Nathalie Greff-Santamaria is a bilingual French/Spanish translation project manager. After visiting and living in a number of different countries—including Spain, India and the UK—she eventually settled down in Buenos Aires, where she has been living for several years. Her language skills and international experience naturally led her to a career in translating and interpreting. Nathalie became a volunteer for The Rosetta Foundation this past April. So far, she has worked on two translation projects and has greatly enjoyed her experience.
1. When did you start working with the Rosetta Foundation? How did you find out about us?
Actually, I have always believed in the importance of communication and language, and dreamt about building a bridge between cultures. I want to ease the language barriers and help people understand one another. I thought my translators’ skills would be helpful for an organisation and I started looking on the Internet. I finally chose The Rosetta Foundation in April 2011.
2. What languages do you work with?
I work with the pair French<>Spanish and also from English to French.
3. Which projects you have participated in? Were all the projects related to your specialisation?
I have participated in two challenging and rewarding projects that perfectly fitted one of my specialisations: sociology. The first one (from English into French) was about intervention into the lives of girls and young women as part of the UN’s Millennium Development Goals. I really loved that first experience. The second one (from Spanish into French) not only matched my sociological specialisation but also my convictions. It was about women’s rights, and I helped translate and proofread a large part of the project, so I felt very involved.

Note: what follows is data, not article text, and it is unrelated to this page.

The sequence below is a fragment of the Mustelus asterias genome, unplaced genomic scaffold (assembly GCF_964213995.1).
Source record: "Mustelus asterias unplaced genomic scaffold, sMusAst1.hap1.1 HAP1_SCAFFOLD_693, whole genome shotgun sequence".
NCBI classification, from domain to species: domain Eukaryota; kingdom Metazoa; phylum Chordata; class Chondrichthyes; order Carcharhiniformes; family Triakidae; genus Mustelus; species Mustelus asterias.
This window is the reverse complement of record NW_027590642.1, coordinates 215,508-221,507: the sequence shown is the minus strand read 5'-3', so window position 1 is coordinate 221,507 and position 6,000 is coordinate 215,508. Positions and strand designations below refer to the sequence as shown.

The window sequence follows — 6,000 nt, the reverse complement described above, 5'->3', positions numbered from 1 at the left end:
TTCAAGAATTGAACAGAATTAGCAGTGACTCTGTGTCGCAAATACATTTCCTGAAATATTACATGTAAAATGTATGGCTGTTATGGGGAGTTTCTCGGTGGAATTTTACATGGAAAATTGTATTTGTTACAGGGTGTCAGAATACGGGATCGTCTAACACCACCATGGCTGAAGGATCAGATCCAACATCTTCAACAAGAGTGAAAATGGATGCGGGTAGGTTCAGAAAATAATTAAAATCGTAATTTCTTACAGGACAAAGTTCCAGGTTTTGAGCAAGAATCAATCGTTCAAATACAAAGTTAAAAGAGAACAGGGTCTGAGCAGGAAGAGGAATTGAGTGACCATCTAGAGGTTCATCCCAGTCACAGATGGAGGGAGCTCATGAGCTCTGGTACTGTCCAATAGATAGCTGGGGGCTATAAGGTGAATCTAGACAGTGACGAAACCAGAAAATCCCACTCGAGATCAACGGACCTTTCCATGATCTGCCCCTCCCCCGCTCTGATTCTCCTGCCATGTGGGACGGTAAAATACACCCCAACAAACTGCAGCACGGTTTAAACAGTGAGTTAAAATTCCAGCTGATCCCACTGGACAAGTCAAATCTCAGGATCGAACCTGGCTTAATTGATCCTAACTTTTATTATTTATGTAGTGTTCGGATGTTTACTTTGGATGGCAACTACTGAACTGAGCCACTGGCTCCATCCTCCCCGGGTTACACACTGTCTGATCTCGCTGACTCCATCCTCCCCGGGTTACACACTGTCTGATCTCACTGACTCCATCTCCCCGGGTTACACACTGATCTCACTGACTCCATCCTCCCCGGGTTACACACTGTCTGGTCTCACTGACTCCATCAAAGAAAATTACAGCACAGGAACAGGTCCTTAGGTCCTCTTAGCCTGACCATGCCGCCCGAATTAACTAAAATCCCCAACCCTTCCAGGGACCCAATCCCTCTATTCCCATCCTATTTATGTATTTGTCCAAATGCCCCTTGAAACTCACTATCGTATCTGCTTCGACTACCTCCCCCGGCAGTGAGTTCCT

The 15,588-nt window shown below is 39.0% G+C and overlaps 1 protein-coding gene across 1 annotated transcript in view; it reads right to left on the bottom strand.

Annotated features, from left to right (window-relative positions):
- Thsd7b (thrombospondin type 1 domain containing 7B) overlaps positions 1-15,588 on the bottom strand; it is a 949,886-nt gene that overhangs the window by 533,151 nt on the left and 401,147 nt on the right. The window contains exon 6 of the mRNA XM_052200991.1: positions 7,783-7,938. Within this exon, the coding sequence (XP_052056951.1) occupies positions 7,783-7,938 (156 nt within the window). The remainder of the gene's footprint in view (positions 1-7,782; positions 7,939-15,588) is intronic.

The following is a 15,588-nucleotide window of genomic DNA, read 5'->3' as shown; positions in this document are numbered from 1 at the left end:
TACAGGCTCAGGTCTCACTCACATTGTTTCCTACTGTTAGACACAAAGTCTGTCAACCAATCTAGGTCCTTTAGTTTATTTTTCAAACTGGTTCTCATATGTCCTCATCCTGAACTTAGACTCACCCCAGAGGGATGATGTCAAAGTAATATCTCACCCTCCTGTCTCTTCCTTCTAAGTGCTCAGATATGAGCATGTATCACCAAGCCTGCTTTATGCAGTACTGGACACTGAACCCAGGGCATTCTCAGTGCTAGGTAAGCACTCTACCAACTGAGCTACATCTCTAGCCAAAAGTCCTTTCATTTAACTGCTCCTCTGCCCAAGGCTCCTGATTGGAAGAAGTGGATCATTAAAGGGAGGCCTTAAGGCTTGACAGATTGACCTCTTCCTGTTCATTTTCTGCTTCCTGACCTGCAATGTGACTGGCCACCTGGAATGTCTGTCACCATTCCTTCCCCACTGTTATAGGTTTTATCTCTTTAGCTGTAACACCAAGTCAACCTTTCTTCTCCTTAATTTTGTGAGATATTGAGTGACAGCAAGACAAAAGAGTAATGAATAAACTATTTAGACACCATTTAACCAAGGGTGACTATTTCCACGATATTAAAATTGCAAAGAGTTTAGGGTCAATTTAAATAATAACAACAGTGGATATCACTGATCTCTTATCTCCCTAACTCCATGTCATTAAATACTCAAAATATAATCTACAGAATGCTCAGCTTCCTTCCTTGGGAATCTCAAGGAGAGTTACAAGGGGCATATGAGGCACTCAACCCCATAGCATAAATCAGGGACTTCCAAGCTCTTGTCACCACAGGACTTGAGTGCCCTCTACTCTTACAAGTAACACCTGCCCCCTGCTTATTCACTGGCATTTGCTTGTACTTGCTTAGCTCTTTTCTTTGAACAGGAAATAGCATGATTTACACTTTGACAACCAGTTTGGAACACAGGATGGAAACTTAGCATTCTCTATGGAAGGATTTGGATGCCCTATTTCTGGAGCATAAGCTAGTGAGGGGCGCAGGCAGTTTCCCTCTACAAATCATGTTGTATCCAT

4. How much time do you usually spend on projects?
Unfortunately, the time I spend on projects is very irregular. I mean that, because of the kind of work I have—translating and interpreting mostly at short notice—I cannot manage to work a certain amount of time each week. I have dedicated many hours to both projects, but over the course of a month or so. I wish I could participate more often!
5. Why did you decide to be a volunteer translator and spend your free time working on translations for non-profit organisations?
When I started asking myself how I can help people, I discovered that my languages skills could be useful … and here I am!
6. Why do you think it is important to provide free translations for non-profit organisations?
I think it’s crucial because language barriers prevent people from resolving crisis or conflicts. Moreover, many organisations can’t find enough funds to pay a translator, and their great ideas to help people remain silent. Translating for non-profit organisations is the way I can try to make the world a better place!